Non-resident parents may avail themselves of several methods for the payment of child maintenance, each with its pros and cons.
Parents may choose to agree among themselves to have the non-custodial parent pay the other directly. This may be done via money order, check, or cash. The custodial parent will need to keep track of the child support payments. In situations involving direct payment, enforcement is not automatic; therefore, the custodial parent may opt for a provision whereby the other parent's wages are garnished if payment is not forthcoming for a certain period of time.
This approach consists of deducting child support from the payor spouse's paycheck and sending it either to the state's Child Support Enforcement Agency or to the recipient spouse. The payor's employer must be notified of this arrangement, whereby he or she will be required by law to withhold child support payments from the paycheck, and a court date is set for the garnishment order. Parents should take note that the Consumer Credit Protection Act restricts the amount of wages that can be garnished to 1) up to 60% of an employee's earnings if the employee is not supporting another child or spouse and 2) 50% if the employee is doing so. For child support payments that are in arrears for a period exceeding 12 weeks, an additional 5% is subject to garnishment. Furthermore, garnishment is impossible where the parent is self-employed. For a small transaction fee, a program known as Expert Pay (http://www.expertpay.com) enables employers to submit an employee's income that has been court-ordered.
Alternatively, payments made be made through the state child support enforcement agency, which serves a dual purpose of collecting unpaid child maintenance payments and enforcing missed payments. Under this approach, the parents need not have contact with one another, and the custodial parent is spared the burden of having to maintain records. The non-resident parent may authorize payments to the agency via pay-by-phone (PBP); the funds are withdrawn from a checking or savings account. Payments may also be made online through programs such as e-childsPay, by direct debit, by way of a Deduction from Earnings Order which takes the payment directly from the payor's income, or by money order, cashier's check, or personal check.
Parents can agree among themselves to modify the child support amount and submit the terms to the judge for his or her approval. As long as the amount comports with the state's guidelines, it should pose no problem. In the absence of an agreement between the spouses, the non-custodial parent may ask the court for a modification on the basis of changed circumstances. As a general rule, the failure to pay child support in conformity with the child support order may result in contempt of court. In many states, a non-custodial parent may raise the inability to pay the amount of child maintenance ordered by a judge as a defense by proving the following:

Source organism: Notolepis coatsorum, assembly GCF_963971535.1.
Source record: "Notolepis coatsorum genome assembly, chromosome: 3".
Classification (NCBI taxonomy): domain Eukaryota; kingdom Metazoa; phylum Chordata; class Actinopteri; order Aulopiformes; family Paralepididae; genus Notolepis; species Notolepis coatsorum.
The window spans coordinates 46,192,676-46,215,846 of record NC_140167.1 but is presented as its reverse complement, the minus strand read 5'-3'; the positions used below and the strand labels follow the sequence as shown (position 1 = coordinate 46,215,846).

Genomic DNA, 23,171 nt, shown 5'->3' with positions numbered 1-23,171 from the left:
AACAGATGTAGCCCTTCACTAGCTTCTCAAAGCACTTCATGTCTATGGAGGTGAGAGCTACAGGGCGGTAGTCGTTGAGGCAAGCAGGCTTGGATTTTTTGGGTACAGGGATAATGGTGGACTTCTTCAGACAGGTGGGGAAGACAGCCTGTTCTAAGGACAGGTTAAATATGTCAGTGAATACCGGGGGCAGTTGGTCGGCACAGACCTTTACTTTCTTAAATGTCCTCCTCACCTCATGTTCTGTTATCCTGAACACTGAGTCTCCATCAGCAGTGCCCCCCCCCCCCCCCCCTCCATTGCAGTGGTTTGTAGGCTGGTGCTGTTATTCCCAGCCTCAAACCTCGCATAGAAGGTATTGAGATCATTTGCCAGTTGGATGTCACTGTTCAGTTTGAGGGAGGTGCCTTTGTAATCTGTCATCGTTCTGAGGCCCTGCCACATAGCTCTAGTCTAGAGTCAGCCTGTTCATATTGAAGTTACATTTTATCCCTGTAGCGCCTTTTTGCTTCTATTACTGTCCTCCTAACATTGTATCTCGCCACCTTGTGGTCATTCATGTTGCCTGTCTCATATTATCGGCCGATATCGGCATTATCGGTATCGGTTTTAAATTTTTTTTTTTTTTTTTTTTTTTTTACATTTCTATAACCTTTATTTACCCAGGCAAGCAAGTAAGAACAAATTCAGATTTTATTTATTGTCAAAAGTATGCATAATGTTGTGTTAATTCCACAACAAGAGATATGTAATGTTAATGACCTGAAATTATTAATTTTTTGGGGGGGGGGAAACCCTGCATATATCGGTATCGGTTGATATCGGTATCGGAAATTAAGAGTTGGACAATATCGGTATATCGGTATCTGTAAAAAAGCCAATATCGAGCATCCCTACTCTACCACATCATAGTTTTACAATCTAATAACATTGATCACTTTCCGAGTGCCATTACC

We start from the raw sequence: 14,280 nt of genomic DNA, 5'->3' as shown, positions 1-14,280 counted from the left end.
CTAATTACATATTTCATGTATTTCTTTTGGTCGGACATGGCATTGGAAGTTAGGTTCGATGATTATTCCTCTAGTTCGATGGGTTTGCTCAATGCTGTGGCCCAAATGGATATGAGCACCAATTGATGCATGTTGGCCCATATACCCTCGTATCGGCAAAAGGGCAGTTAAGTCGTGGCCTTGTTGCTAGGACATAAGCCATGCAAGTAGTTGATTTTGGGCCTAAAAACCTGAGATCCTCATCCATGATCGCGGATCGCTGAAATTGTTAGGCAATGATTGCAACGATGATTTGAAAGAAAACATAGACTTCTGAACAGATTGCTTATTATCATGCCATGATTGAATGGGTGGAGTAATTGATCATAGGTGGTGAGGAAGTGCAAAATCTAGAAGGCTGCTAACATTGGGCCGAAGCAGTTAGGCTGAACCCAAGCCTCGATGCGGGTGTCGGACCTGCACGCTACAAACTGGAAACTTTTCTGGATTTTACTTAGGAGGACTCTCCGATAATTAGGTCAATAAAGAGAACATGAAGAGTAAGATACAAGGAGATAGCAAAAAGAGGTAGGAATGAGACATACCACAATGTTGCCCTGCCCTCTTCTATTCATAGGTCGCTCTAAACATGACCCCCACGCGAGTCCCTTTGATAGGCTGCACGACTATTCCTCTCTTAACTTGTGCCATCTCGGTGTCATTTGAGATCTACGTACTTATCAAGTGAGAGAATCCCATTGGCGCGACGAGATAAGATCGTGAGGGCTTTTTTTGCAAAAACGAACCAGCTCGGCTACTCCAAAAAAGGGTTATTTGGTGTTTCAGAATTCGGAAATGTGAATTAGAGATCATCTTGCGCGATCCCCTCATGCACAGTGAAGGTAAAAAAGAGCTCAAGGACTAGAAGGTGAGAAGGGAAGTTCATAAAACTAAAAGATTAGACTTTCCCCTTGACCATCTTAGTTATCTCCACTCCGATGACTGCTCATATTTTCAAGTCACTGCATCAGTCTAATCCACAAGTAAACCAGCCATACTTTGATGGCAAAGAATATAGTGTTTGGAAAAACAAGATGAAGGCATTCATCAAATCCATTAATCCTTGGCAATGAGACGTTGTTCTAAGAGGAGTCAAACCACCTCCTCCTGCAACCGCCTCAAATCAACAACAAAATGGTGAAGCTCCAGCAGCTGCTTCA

To determine whether a lower amount is justified, courts tend to consider whether the party's changed financial circumstances are continuous, involuntary, substantial, material, and/or whether they were not foreseen or took place after the child support amount was set. Courts try to balance the child's interests with the parent's financial burden.
As a general rule, child support obligations cannot be discharged in bankruptcy. Pursuant to the Bankruptcy Abuse Prevention and Consumer Protection Act of 2005, a bankruptcy does not effectuate a stay on actions to modify or establish child support duties or to collect payments for child maintenance. A non-custodial parent may not utilize the bankruptcy process to discharge child support payments that are current or in arrears. Debts relating to the child's upbringing and welfare otherwise referred to as "debts in the nature of support", such as medical bills, may also not be discharged in bankruptcy. Additionally, child support debts take priority over the obligor's other debts.
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